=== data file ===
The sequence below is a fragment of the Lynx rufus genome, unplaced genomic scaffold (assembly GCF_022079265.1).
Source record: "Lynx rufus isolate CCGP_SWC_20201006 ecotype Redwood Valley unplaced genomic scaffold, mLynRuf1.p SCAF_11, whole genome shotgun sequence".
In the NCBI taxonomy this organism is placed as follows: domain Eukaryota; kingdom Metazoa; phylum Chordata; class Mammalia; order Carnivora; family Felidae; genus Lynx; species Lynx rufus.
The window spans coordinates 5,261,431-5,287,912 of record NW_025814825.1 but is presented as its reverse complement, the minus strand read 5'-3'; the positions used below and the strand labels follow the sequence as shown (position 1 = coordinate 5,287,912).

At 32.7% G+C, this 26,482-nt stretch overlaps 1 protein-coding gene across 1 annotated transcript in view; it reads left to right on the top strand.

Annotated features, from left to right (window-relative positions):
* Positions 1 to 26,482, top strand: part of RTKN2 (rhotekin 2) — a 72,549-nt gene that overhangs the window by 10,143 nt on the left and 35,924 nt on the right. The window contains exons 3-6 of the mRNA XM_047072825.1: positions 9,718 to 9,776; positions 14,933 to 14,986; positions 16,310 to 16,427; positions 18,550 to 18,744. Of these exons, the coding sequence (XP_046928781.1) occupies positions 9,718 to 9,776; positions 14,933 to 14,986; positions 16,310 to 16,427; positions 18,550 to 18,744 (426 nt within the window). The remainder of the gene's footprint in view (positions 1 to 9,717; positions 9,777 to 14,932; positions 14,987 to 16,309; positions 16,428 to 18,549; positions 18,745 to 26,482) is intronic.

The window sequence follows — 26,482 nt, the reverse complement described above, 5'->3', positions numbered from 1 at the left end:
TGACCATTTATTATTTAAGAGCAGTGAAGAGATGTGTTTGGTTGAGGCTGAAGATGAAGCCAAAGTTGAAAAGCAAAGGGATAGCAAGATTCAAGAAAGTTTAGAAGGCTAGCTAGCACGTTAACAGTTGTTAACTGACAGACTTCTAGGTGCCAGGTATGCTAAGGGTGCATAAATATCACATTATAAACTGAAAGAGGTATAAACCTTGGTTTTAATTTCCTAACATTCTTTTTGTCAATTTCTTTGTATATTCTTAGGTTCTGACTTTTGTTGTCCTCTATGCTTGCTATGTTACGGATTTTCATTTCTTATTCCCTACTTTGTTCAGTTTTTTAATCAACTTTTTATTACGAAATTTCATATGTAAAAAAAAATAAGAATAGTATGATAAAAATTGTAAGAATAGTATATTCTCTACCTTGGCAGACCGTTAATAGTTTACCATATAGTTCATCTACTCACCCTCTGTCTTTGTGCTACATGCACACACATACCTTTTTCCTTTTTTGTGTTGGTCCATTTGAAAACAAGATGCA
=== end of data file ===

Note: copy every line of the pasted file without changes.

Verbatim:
The sequence below is a fragment of the Lynx rufus genome, unplaced genomic scaffold (assembly GCF_022079265.1).
Source record: "Lynx rufus isolate CCGP_SWC_20201006 ecotype Redwood Valley unplaced genomic scaffold, mLynRuf1.p SCAF_11, whole genome shotgun sequence".
In the NCBI taxonomy this organism is placed as follows: domain Eukaryota; kingdom Metazoa; phylum Chordata; class Mammalia; order Carnivora; family Felidae; genus Lynx; species Lynx rufus.
The window spans coordinates 5,261,431-5,287,912 of record NW_025814825.1 but is presented as its reverse complement, the minus strand read 5'-3'; the positions used below and the strand labels follow the sequence as shown (position 1 = coordinate 5,287,912).

At 32.7% G+C, this 26,482-nt stretch overlaps 1 protein-coding gene across 1 annotated transcript in view; it reads left to right on the top strand.

Annotated features, from left to right (window-relative positions):
* Positions 1 to 26,482, top strand: part of RTKN2 (rhotekin 2) — a 72,549-nt gene that overhangs the window by 10,143 nt on the left and 35,924 nt on the right. The window contains exons 3-6 of the mRNA XM_047072825.1: positions 9,718 to 9,776; positions 14,933 to 14,986; positions 16,310 to 16,427; positions 18,550 to 18,744. Of these exons, the coding sequence (XP_046928781.1) occupies positions 9,718 to 9,776; positions 14,933 to 14,986; positions 16,310 to 16,427; positions 18,550 to 18,744 (426 nt within the window). The remainder of the gene's footprint in view (positions 1 to 9,717; positions 9,777 to 14,932; positions 14,987 to 16,309; positions 16,428 to 18,549; positions 18,745 to 26,482) is intronic.

The window sequence follows — 26,482 nt, the reverse complement described above, 5'->3', positions numbered from 1 at the left end:
TGACCATTTATTATTTAAGAGCAGTGAAGAGATGTGTTTGGTTGAGGCTGAAGATGAAGCCAAAGTTGAAAAGCAAAGGGATAGCAAGATTCAAGAAAGTTTAGAAGGCTAGCTAGCACGTTAACAGTTGTTAACTGACAGACTTCTAGGTGCCAGGTATGCTAAGGGTGCATAAATATCACATTATAAACTGAAAGAGGTATAAACCTTGGTTTTAATTTCCTAACATTCTTTTTGTCAATTTCTTTGTATATTCTTAGGTTCTGACTTTTGTTGTCCTCTATGCTTGCTATGTTACGGATTTTCATTTCTTATTCCCTACTTTGTTCAGTTTTTTAATCAACTTTTTATTACGAAATTTCATATGTAAAAAAAAATAAGAATAGTATGATAAAAATTGTAAGAATAGTATATTCTCTACCTTGGCAGACCGTTAATAGTTTACCATATAGTTCATCTACTCACCCTCTGTCTTTGTGCTACATGCACACACATACCTTTTTCCTTTTTTGTGTTGGTCCATTTGAAAACAAGATGCA